It was a little breezy but otherwise a warm, sunny day as we followed highway 120 heading west out of Benton Hot Springs until we reached the dirt road to Pizona Springs.
Leaving the paved highway behind us, we set off to find River Springs Stage Coach Station following the seemingly endless dirt road.
Somewhere back there is highway 120.
At about 5 miles in, on a small rise hard against a hill, we came across a ruined building. Found it!
The porch and some wall sections have long since fallen down, surprisingly there are still quite a few shingles on the roof.
Inside we could see the remains of walls, floors and a huge rock fireplace.
Outside lying around among the rocks and bushes we found the rusted remains of tin cans, bits of coloured glass and even something that looked like an old stove pipe.
Apart from the wind, the only other sound we could hear was the burbling of the springs. Now classed as an environmentally sensitive area the springs are partly fenced.
On the otherside of the rise, are the remains of hitching posts and corrals, although one corral and a chute look as though they could still be in use.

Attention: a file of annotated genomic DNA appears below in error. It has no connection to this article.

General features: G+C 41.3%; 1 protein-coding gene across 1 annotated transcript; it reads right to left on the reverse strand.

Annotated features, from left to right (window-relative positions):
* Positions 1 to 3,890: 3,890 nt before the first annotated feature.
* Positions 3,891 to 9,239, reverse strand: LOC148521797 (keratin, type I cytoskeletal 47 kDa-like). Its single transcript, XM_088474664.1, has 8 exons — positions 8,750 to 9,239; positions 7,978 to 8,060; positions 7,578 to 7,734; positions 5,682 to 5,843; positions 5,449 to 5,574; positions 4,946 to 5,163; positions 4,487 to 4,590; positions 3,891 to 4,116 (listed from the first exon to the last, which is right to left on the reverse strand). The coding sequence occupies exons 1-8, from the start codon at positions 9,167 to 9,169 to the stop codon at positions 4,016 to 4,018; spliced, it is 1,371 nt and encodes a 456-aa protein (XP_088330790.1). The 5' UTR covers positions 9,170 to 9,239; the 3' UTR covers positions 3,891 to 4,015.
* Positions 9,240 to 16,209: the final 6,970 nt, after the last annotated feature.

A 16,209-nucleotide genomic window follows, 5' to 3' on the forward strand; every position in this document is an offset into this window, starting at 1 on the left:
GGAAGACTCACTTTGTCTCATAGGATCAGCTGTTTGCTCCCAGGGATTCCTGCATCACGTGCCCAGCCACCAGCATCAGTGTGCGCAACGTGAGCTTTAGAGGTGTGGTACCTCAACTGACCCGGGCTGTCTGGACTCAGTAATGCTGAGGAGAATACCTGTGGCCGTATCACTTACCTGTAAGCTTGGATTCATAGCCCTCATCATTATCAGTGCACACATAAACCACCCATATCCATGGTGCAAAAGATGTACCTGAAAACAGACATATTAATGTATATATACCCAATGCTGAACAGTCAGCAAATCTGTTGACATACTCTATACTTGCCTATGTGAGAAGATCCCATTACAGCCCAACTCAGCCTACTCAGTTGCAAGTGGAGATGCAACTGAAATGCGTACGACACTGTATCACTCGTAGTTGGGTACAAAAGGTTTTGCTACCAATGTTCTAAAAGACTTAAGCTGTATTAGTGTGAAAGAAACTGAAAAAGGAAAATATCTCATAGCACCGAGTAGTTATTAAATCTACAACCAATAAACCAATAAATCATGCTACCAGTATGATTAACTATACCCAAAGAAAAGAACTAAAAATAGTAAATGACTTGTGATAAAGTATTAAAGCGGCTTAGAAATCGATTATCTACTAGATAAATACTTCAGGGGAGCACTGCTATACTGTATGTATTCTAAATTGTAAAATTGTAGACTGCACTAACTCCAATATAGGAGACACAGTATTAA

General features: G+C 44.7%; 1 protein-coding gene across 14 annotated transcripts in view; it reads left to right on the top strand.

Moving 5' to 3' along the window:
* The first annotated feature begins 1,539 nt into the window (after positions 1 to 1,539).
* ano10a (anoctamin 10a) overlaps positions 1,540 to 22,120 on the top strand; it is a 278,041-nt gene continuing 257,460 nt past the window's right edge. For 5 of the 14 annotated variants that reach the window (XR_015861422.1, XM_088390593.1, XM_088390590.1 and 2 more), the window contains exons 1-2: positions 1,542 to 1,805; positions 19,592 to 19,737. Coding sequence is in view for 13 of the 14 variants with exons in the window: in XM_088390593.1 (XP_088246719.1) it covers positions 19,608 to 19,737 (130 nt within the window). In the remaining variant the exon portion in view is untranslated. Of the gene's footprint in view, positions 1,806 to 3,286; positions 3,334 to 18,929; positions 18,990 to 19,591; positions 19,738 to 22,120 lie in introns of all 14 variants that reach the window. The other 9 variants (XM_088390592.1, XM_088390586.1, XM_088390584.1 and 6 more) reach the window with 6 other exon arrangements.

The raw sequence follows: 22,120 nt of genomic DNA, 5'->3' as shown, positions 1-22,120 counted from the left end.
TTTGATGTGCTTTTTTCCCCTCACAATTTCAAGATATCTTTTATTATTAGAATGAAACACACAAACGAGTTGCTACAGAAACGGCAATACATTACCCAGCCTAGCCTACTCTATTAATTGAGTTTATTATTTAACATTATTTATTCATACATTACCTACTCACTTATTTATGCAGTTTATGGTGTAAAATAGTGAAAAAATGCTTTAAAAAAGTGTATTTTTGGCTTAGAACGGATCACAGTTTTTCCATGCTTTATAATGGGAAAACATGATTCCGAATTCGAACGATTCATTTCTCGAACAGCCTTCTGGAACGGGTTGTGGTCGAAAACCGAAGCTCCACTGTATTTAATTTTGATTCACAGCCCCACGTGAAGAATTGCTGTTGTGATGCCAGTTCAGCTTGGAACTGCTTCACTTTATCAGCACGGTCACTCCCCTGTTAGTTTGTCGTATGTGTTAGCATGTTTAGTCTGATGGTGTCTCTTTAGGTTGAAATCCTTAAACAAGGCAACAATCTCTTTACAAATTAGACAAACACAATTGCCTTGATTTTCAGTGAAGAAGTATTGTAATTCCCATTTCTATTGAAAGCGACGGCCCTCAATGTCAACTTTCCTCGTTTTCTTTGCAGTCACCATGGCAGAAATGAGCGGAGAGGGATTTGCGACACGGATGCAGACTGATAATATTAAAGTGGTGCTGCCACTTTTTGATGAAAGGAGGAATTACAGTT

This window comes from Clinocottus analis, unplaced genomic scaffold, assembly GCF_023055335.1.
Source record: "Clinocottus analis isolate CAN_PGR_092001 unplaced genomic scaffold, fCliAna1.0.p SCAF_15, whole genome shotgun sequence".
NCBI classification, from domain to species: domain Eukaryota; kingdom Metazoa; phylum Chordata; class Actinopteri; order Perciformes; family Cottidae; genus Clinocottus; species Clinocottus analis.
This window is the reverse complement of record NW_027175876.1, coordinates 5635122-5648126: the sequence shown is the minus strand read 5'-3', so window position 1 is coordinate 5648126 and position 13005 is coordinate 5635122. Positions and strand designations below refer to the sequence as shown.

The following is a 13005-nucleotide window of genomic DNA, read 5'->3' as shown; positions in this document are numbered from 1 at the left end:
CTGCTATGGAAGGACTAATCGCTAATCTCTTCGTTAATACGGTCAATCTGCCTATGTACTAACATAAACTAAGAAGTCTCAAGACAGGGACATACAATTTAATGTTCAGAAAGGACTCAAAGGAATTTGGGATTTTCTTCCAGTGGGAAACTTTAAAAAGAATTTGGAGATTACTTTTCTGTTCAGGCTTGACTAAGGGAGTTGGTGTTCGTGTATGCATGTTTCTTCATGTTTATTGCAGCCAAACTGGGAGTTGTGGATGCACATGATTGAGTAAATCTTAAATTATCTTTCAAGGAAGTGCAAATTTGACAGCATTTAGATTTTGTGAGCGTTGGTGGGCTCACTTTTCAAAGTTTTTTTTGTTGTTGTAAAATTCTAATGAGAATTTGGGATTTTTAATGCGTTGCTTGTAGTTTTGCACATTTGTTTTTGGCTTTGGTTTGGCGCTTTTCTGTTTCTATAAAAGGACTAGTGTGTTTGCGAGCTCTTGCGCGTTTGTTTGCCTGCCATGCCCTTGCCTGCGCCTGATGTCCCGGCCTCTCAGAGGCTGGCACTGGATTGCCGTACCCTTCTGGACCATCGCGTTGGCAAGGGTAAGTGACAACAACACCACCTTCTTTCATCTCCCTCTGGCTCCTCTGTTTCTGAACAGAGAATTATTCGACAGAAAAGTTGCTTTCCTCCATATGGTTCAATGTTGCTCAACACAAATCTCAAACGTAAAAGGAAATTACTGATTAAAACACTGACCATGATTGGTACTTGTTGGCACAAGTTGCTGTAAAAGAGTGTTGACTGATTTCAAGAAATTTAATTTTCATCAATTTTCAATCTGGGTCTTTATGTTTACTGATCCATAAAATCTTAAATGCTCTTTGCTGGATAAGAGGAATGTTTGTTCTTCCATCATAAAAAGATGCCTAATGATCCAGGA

It’s an atmospheric place, and I really wouldn’t’ve been surprised to hear hooves pounding, wheels rumbling and harnesses jangling as a stagecoach swept around the corner.
Three dirt roads converge at River Springs, two of which are marked as jeep/ATV roads.
There is a jeep/ATV road is on the right of the cattle chute.
One has no markings and we assumed that's the one marked on the map as leading to Antelope Lakes and back to highway 120.
We thought of returning this way and probably it would’ve been fine, but one thing we’ve learnt over the years is that even though our truck is high clearance and 4WD, we’re usually on our own, so sometimes it’s best to err on the side of caution.
The only reason we found River Springs was because of a free map we picked up from the BLM information board at the start of the Petroglyph Trail. It just goes to show that sometimes acidental finds can be some of the most interesting.
Historic River Springs stagecoach Station in Adobe Valley definitely turned out to be one.